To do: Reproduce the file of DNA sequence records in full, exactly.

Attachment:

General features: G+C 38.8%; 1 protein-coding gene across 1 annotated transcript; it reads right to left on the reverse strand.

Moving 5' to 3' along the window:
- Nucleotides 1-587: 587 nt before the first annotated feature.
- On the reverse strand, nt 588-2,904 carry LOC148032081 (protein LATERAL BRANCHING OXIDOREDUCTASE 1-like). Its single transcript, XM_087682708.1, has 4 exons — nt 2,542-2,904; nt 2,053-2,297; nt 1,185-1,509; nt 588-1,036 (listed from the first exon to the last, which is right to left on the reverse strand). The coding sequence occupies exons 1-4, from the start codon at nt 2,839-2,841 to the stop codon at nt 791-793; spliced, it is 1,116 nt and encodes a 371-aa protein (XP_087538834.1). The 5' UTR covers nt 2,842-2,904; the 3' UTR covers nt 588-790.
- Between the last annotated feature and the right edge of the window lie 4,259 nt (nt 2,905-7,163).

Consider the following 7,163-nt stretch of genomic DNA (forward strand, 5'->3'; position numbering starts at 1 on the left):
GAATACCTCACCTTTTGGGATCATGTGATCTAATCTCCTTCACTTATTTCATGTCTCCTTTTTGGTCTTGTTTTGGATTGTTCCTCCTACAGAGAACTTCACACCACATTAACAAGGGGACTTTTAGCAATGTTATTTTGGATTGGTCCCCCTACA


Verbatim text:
General features: G+C 38.8%; 1 protein-coding gene across 1 annotated transcript; it reads right to left on the reverse strand.

Moving 5' to 3' along the window:
- Nucleotides 1-587: 587 nt before the first annotated feature.
- On the reverse strand, nt 588-2,904 carry LOC148032081 (protein LATERAL BRANCHING OXIDOREDUCTASE 1-like). Its single transcript, XM_087682708.1, has 4 exons — nt 2,542-2,904; nt 2,053-2,297; nt 1,185-1,509; nt 588-1,036 (listed from the first exon to the last, which is right to left on the reverse strand). The coding sequence occupies exons 1-4, from the start codon at nt 2,839-2,841 to the stop codon at nt 791-793; spliced, it is 1,116 nt and encodes a 371-aa protein (XP_087538834.1). The 5' UTR covers nt 2,842-2,904; the 3' UTR covers nt 588-790.
- Between the last annotated feature and the right edge of the window lie 4,259 nt (nt 2,905-7,163).

Consider the following 7,163-nt stretch of genomic DNA (forward strand, 5'->3'; position numbering starts at 1 on the left):
GAATACCTCACCTTTTGGGATCATGTGATCTAATCTCCTTCACTTATTTCATGTCTCCTTTTTGGTCTTGTTTTGGATTGTTCCTCCTACAGAGAACTTCACACCACATTAACAAGGGGACTTTTAGCAATGTTATTTTGGATTGGTCCCCCTACA